Sister Margaret kept notebooks recording her spiritual life and the difficulties she experienced after her afflictions began in 1649. She remained obedient to the advice of her confessor, the Jesuit Edmund Bedingfield in attempting to deal with what they both saw as the signs of the devil. Hallett briefly discusses attitudes to witchcraft, possession and exorcism in early modern Europe in order to set Bedingfield’s decisions and his explanations of the events of the exorcism of 1651 in context. It was a difficult time for the convent: cases of possession were likely to attract ill fame and deter potential recruits. For instance, the incidents at the Ursuline convent at Loudun, France in the early 1630s had led to notoriety for the sisters. What is unusual in these documents from Lierre is that we have several versions of the narrative from those at the centre of the drama and witnesses within the convent: some written at the time of the exorcism and others around the death of Sister Margaret in 1679. These voices complicate the account while at the same time they reflect the layers and versions of events that were expressed or understood at the time. Those in authority in the convent including Margaret’s sister, (known in religion as Ursula), were aware of the potential impact of the story if it got out and the advantages of keeping it hidden.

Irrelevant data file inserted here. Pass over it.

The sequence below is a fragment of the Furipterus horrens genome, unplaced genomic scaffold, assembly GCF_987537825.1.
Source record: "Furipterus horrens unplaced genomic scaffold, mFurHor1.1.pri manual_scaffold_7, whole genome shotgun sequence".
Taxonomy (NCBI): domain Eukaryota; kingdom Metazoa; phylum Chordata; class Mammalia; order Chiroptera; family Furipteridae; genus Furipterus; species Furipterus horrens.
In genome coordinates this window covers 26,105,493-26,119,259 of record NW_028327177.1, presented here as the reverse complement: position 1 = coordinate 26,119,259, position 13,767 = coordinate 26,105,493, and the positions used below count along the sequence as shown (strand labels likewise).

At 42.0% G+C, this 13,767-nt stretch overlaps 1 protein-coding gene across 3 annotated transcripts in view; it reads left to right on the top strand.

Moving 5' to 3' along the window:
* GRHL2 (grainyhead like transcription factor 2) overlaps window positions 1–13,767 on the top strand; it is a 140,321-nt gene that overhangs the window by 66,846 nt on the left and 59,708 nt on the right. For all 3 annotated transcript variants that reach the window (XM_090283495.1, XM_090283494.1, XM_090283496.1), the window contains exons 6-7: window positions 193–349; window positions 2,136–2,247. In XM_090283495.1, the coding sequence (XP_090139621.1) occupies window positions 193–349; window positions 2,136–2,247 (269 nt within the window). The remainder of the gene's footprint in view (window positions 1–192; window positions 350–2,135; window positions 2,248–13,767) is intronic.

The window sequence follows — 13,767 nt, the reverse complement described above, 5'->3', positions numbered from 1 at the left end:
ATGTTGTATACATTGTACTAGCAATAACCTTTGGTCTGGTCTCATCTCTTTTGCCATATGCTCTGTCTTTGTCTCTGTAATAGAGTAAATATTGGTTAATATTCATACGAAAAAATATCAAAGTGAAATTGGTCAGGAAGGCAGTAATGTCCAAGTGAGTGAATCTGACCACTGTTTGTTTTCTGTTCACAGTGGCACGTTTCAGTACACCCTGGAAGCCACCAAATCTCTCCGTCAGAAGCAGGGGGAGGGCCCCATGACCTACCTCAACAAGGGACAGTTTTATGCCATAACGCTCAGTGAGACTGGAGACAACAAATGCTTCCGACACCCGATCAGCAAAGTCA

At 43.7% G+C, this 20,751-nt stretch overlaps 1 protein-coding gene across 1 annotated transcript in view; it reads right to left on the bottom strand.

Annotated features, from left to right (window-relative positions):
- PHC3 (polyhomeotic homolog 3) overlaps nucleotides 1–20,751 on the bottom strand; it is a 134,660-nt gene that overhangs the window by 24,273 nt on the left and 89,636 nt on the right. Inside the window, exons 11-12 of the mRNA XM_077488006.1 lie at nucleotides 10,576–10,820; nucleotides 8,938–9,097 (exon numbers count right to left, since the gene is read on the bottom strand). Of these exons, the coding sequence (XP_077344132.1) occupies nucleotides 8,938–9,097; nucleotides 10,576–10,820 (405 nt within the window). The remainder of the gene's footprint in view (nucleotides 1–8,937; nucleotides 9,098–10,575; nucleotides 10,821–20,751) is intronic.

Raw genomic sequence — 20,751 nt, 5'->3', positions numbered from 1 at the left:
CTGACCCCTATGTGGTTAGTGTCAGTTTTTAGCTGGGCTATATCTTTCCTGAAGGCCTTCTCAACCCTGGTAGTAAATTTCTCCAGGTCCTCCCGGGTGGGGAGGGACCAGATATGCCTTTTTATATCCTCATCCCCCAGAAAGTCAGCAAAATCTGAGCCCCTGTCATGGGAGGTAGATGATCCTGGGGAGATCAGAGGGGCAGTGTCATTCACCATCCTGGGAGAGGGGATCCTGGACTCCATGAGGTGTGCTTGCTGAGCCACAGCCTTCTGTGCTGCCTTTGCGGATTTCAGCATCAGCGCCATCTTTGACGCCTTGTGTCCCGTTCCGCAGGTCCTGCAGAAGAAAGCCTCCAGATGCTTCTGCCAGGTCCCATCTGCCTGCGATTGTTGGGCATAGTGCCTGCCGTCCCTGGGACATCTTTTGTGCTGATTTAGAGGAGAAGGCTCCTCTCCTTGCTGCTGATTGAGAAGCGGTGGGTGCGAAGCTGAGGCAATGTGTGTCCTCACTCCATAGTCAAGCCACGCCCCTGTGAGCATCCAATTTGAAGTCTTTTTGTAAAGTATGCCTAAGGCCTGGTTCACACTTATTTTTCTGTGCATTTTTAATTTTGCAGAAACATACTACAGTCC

The role of Edmund Bedingfield, confessor to the Carmelites at Lierre for more than thirty years is central to the accounts. He wrote two versions of Margaret Mostyn’s experiences. The first, a document of 74 pages, was written in Latin about the time of the exorcism and intended for the bishop of Antwerp: in fact the man who had been responsible for appointing him to the convent in the first place. This account starts as a conventional spiritual autobiography but it is soon clear that the bewitching and possession of the sisters and subsequent exorcism is to be the main focus with an unprecedented level of detail. He describes the physicality of Sister Margaret’s whole experience of possession, for example, emphasising the flinging out of her arms, spitting, biting his finger and vomiting. He went on to describe the exorcism that he carried out, giving us the names of 300 devils and the characteristic each represented, some of which were particularly relevant to nuns. For instance, Lephitus caused laughing during choir; while others could be more generally applicable, Palmus led to the desire of superiority. We are told that the report was never made public, although Sister Margaret requested that the exorcism should be known. Further layers to the narrative are added by the versions of the life of Sister Margaret (now described as Venerable Mother), written immediately following her death, including one consisting of 164 pages by Edmund Bedingfield. These versions represent to subsequent generations her good, even saintly, qualities as Prioress but without mentioning the exorcism of 1651: that part of the narrative is simply omitted.